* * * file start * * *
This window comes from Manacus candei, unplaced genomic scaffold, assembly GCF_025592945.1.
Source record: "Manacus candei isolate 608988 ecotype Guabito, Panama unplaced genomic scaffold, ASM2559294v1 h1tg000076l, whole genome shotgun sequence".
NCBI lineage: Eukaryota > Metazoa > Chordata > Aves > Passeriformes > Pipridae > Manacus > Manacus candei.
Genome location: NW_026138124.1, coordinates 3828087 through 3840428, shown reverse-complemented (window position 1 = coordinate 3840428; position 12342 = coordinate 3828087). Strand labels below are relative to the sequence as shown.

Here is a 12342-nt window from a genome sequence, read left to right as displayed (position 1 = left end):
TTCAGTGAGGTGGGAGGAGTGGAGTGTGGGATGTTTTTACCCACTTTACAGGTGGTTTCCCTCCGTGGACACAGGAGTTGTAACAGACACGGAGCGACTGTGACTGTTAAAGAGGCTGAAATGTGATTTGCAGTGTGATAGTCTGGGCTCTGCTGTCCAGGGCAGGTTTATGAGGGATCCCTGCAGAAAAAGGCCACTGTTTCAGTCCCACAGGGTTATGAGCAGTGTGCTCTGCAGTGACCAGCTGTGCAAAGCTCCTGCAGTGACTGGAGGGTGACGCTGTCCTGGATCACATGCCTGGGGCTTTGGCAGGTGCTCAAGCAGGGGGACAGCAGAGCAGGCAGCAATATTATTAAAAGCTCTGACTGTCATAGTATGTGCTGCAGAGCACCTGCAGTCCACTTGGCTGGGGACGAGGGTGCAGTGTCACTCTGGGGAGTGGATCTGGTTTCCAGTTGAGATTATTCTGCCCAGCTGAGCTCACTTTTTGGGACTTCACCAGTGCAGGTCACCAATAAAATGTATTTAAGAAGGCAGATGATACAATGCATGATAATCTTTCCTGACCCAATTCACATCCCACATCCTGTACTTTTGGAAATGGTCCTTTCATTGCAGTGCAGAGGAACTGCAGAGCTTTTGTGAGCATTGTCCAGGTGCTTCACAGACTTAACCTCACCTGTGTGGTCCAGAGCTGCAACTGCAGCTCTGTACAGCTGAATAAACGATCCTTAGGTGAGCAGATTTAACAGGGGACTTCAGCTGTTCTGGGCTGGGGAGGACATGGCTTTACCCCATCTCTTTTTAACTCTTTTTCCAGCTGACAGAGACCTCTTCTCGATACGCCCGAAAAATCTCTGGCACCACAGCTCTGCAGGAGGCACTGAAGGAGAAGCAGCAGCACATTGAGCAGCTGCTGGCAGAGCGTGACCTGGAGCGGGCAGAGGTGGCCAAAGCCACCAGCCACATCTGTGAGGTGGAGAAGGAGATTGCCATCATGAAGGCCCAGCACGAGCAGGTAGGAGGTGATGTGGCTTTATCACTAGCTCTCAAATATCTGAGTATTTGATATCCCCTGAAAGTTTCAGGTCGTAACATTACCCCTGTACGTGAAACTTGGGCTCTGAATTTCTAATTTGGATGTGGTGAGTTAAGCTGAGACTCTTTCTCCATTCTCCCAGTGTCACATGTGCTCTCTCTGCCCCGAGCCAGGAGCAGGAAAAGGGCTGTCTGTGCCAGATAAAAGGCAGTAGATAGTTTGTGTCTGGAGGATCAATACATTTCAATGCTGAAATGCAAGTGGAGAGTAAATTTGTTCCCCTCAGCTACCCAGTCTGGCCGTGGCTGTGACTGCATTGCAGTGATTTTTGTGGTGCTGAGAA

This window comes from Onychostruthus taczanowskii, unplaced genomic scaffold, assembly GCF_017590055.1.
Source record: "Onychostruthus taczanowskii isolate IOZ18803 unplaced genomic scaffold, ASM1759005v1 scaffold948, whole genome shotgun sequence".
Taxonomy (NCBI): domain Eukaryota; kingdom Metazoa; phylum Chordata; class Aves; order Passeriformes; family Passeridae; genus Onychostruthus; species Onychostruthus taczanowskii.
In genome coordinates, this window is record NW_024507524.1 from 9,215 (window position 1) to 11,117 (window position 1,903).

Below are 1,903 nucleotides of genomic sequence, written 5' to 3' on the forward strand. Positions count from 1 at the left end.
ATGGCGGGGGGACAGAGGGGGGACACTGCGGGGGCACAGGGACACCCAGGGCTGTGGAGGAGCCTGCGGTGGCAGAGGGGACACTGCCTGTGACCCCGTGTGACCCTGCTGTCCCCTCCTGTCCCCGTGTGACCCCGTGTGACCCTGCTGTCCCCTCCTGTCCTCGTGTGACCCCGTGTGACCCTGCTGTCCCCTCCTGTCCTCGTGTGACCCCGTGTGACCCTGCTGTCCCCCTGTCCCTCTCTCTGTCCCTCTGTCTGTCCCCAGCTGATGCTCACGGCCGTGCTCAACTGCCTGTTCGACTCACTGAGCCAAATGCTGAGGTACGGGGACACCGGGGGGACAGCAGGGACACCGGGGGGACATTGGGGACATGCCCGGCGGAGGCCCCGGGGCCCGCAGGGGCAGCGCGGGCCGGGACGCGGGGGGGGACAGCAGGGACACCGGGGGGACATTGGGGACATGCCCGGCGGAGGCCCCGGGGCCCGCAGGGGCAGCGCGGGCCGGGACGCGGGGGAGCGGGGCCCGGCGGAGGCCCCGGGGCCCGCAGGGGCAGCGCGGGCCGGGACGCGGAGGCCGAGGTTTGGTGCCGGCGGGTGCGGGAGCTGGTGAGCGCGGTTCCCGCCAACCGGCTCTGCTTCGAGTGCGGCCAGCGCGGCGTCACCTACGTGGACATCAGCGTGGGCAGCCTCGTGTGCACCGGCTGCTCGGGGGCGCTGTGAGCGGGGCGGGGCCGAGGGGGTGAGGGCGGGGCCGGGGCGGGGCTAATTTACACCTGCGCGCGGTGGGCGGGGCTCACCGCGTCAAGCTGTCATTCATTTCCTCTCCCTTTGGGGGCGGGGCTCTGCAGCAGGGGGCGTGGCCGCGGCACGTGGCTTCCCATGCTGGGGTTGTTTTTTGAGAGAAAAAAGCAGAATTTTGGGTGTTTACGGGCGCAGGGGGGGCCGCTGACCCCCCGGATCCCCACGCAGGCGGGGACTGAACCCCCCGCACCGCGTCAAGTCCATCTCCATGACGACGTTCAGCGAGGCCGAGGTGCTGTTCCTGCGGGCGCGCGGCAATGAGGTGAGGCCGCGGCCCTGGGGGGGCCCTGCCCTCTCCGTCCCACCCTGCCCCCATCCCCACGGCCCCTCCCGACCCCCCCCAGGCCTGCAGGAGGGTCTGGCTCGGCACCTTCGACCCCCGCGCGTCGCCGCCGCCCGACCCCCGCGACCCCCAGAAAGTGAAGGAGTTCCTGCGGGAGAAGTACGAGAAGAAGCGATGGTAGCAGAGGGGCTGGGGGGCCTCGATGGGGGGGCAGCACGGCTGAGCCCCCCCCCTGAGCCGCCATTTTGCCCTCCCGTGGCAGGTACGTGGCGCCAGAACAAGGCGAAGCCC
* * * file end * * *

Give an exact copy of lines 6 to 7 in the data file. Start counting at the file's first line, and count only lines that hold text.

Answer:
TTCAGTGAGGTGGGAGGAGTGGAGTGTGGGATGTTTTTACCCACTTTACAGGTGGTTTCCCTCCGTGGACACAGGAGTTGTAACAGACACGGAGCGACTGTGACTGTTAAAGAGGCTGAAATGTGATTTGCAGTGTGATAGTCTGGGCTCTGCTGTCCAGGGCAGGTTTATGAGGGATCCCTGCAGAAAAAGGCCACTGTTTCAGTCCCACAGGGTTATGAGCAGTGTGCTCTGCAGTGACCAGCTGTGCAAAGCTCCTGCAGTGACTGGAGGGTGACGCTGTCCTGGATCACATGCCTGGGGCTTTGGCAGGTGCTCAAGCAGGGGGACAGCAGAGCAGGCAGCAATATTATTAAAAGCTCTGACTGTCATAGTATGTGCTGCAGAGCACCTGCAGTCCACTTGGCTGGGGACGAGGGTGCAGTGTCACTCTGGGGAGTGGATCTGGTTTCCAGTTGAGATTATTCTGCCCAGCTGAGCTCACTTTTTGGGACTTCACCAGTGCAGGTCACCAATAAAATGTATTTAAGAAGGCAGATGATACAATGCATGATAATCTTTCCTGACCCAATTCACATCCCACATCCTGTACTTTTGGAAATGGTCCTTTCATTGCAGTGCAGAGGAACTGCAGAGCTTTTGTGAGCATTGTCCAGGTGCTTCACAGACTTAACCTCACCTGTGTGGTCCAGAGCTGCAACTGCAGCTCTGTACAGCTGAATAAACGATCCTTAGGTGAGCAGATTTAACAGGGGACTTCAGCTGTTCTGGGCTGGGGAGGACATGGCTTTACCCCATCTCTTTTTAACTCTTTTTCCAGCTGACAGAGACCTCTTCTCGATACGCCCGAAAAATCTCTGGCACCACAGCTCTGCAGGAGGCACTGAAGGAGAAGCAGCAGCACATTGAGCAGCTGCTGGCAGAGCGTGACCTGGAGCGGGCAGAGGTGGCCAAAGCCACCAGCCACATCTGTGAGGTGGAGAAGGAGATTGCCATCATGAAGGCCCAGCACGAGCAGGTAGGAGGTGATGTGGCTTTATCACTAGCTCTCAAATATCTGAGTATTTGATATCCCCTGAAAGTTTCAGGTCGTAACATTACCCCTGTACGTGAAACTTGGGCTCTGAATTTCTAATTTGGATGTGGTGAGTTAAGCTGAGACTCTTTCTCCATTCTCCCAGTGTCACATGTGCTCTCTCTGCCCCGAGCCAGGAGCAGGAAAAGGGCTGTCTGTGCCAGATAAAAGGCAGTAGATAGTTTGTGTCTGGAGGATCAATACATTTCAATGCTGAAATGCAAGTGGAGAGTAAATTTGTTCCCCTCAGCTACCCAGTCTGGCCGTGGCTGTGACTGCATTGCAGTGATTTTTGTGGTGCTGAGAA

This window comes from Onychostruthus taczanowskii, unplaced genomic scaffold, assembly GCF_017590055.1.